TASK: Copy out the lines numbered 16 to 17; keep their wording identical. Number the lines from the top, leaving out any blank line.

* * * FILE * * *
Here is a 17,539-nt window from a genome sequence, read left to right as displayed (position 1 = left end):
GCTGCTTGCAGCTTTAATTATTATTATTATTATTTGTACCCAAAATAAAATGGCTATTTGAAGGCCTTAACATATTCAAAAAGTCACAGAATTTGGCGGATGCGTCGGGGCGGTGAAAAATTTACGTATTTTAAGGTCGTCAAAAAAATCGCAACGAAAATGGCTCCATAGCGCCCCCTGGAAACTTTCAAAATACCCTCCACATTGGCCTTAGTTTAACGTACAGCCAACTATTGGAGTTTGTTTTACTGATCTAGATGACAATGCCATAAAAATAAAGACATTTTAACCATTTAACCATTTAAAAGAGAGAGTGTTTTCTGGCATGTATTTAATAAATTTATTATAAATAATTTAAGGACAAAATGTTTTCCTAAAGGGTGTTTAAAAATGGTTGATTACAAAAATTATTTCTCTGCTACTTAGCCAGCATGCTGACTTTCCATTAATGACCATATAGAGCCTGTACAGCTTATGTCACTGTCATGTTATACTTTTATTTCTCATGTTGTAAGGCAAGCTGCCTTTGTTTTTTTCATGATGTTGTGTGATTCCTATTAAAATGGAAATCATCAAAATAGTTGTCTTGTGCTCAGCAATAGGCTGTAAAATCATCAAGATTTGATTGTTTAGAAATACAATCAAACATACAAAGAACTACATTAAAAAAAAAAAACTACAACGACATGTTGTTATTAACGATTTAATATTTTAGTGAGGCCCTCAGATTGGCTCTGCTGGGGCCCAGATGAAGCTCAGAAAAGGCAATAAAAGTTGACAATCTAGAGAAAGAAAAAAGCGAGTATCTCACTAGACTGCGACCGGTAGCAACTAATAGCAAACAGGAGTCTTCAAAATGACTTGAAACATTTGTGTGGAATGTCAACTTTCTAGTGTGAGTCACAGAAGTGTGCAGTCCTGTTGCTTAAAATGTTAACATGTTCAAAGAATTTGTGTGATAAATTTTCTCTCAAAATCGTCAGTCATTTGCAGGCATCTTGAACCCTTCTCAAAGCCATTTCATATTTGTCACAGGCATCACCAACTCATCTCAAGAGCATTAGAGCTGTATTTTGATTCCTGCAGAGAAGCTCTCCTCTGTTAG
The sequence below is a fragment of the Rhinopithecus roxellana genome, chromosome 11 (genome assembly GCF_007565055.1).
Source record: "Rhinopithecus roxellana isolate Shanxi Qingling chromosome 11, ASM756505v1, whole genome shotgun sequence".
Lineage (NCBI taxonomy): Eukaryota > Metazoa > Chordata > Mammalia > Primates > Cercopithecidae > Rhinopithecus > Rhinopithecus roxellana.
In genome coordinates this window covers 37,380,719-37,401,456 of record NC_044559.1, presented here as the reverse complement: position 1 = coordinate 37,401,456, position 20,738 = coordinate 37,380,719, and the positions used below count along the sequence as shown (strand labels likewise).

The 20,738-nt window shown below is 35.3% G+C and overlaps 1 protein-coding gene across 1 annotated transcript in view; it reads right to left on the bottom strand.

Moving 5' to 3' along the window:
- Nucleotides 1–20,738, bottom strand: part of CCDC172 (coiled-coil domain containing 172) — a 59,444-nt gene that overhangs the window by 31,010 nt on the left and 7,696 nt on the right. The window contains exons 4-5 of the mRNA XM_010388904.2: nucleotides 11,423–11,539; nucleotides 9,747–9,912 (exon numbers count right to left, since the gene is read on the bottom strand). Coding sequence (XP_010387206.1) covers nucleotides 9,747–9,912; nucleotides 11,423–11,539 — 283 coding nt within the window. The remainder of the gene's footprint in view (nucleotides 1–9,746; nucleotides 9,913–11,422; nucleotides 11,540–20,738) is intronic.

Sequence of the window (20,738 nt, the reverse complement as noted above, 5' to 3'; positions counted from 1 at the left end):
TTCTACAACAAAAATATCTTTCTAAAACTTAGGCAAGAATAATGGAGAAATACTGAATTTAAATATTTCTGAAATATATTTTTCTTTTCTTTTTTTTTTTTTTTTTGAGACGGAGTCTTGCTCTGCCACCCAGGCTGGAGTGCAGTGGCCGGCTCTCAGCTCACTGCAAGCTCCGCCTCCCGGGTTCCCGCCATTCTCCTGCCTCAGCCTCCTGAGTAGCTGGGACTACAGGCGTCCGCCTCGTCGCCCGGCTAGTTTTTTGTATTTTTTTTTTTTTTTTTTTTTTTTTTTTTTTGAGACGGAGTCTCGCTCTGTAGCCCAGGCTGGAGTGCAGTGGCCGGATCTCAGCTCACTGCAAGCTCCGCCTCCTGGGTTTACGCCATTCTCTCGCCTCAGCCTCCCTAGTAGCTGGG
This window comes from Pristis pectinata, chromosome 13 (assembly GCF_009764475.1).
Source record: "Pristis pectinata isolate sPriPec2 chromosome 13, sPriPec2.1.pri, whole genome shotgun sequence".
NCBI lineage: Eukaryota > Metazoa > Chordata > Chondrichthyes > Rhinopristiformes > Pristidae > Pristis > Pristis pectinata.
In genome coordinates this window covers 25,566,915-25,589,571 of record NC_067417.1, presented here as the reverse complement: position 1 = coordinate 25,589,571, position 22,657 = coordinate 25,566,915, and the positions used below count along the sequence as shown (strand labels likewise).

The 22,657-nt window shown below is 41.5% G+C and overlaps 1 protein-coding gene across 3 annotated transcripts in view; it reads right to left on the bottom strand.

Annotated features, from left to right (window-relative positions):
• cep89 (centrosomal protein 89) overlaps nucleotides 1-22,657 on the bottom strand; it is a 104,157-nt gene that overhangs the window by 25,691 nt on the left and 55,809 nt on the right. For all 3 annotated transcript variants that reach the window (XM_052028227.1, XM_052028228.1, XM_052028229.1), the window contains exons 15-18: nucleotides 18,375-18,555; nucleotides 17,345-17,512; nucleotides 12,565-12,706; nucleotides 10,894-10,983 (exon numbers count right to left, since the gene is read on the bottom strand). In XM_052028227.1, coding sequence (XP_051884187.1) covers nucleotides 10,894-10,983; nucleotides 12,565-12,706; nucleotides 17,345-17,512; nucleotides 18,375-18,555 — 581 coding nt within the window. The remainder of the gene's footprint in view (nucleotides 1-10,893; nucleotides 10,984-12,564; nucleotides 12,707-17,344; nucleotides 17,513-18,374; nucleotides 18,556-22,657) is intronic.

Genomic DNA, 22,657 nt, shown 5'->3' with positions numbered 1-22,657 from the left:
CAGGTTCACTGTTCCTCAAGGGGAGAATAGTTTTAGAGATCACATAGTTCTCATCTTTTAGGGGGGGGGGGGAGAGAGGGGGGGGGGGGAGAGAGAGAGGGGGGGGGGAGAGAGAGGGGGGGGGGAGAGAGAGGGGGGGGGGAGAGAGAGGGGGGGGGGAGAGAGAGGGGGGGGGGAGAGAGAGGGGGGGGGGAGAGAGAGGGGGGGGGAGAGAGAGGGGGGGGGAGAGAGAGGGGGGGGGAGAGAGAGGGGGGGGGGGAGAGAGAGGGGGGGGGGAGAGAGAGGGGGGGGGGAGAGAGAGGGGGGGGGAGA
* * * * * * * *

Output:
The 22,657-nt window shown below is 41.5% G+C and overlaps 1 protein-coding gene across 3 annotated transcripts in view; it reads right to left on the bottom strand.

Annotated features, from left to right (window-relative positions):